More than 50,000 fighters including former rebels from rival camps in South Sudan’s civil war were set to be integrated into the country’s army in a long-overdue graduation ceremony on Tuesday.
The unification of forces loyal to President Salva Kiir and his rival, Vice President Riek Machar, was a key condition of the 2018 peace deal that ended the brutal five-year conflict in which nearly 400,000 people died.
Since achieving independence in 2011 from Sudan, the world’s youngest nation has lurched from crisis to crisis, battling flooding, hunger, ethnic violence and political turmoil.
The ceremony in the capital Juba, held under tight security, comes against a backdrop of growing frustration in the international community over delays in implementing the peace deal, as explosions of violence threaten to undo even fragile gains.
Earlier this month, South Sudan’s leaders — appointed to run a transitional government — announced that they would remain in power two years beyond an agreed deadline, sparking international concern.
The transition period was meant to conclude with elections in December this year, but the government has so far failed to meet core provisions of the agreement, including drafting a constitution.
According to the peace deal, the troops’ graduation ceremony was supposed to take place in 2019.
But the two leaders remained deadlocked over the division of senior posts in the unified armed forces command, only inking an agreement in April this year.
Over 52,000 men and women — drawn from Kiir and Machar’s parties as well as the South Sudan Opposition Alliance — will take part in Tuesday’s proceedings to officially join the army, police and other bodies responsible for national security.
The government has invited representatives from neighboring nations including Ugandan President Yoweri Museveni and Sudanese coup leader General Abdel Fattah al-Burhan to attend the ceremony.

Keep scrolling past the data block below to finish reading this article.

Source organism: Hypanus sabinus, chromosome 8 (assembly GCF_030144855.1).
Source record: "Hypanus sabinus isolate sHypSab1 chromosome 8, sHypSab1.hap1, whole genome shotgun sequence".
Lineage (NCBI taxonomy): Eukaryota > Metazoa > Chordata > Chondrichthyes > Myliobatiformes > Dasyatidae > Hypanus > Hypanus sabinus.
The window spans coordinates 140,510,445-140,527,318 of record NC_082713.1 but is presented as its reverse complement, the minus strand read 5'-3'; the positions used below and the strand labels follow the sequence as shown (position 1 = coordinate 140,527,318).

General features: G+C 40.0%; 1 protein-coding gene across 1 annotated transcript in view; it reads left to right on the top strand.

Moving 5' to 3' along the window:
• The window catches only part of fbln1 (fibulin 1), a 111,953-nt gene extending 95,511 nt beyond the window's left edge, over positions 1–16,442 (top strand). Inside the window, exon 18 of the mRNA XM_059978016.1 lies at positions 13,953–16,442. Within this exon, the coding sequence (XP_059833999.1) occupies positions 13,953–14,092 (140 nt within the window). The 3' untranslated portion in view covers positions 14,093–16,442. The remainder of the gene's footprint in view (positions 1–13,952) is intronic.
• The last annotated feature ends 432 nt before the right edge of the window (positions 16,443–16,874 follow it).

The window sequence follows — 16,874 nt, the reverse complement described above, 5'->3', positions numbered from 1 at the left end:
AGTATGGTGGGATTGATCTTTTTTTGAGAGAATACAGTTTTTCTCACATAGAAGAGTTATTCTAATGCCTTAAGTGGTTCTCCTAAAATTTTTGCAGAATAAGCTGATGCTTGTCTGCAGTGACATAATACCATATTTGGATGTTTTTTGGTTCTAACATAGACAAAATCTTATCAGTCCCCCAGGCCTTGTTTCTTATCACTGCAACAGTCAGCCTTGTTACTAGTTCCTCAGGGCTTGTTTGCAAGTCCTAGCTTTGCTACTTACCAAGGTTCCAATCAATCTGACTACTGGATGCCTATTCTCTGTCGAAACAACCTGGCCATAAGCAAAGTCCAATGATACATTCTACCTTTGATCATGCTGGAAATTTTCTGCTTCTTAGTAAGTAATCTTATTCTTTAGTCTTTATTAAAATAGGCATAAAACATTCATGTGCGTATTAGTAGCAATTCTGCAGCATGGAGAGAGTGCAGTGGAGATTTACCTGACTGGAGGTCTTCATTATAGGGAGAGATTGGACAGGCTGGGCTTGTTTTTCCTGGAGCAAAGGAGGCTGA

The addition of tens of thousands of former rebels to the government’s payroll will add to already crushing economic challenges — civil servants have been unpaid for months.
But the move was nevertheless met with optimism in some quarters, with one former rebel telling AFP he was excited to join the police force.
“I am looking forward to serving my people. I just want to tell our people that finally peace has come after a long struggle,” said the former rebel who only identified himself as John, citing government restrictions.
Many of the new graduates will carry sticks instead of guns at the ceremony, because of a years-long arms embargo imposed by the UN Security Council.
The UN has repeatedly criticized South Sudan’s leadership for its role in stoking violence, cracking down on political freedoms and plundering public coffers.
The United States last month pulled out of two peace process monitoring organizations in South Sudan due to the government’s failure to meet reform milestones, citing a “lack of sustained progress”.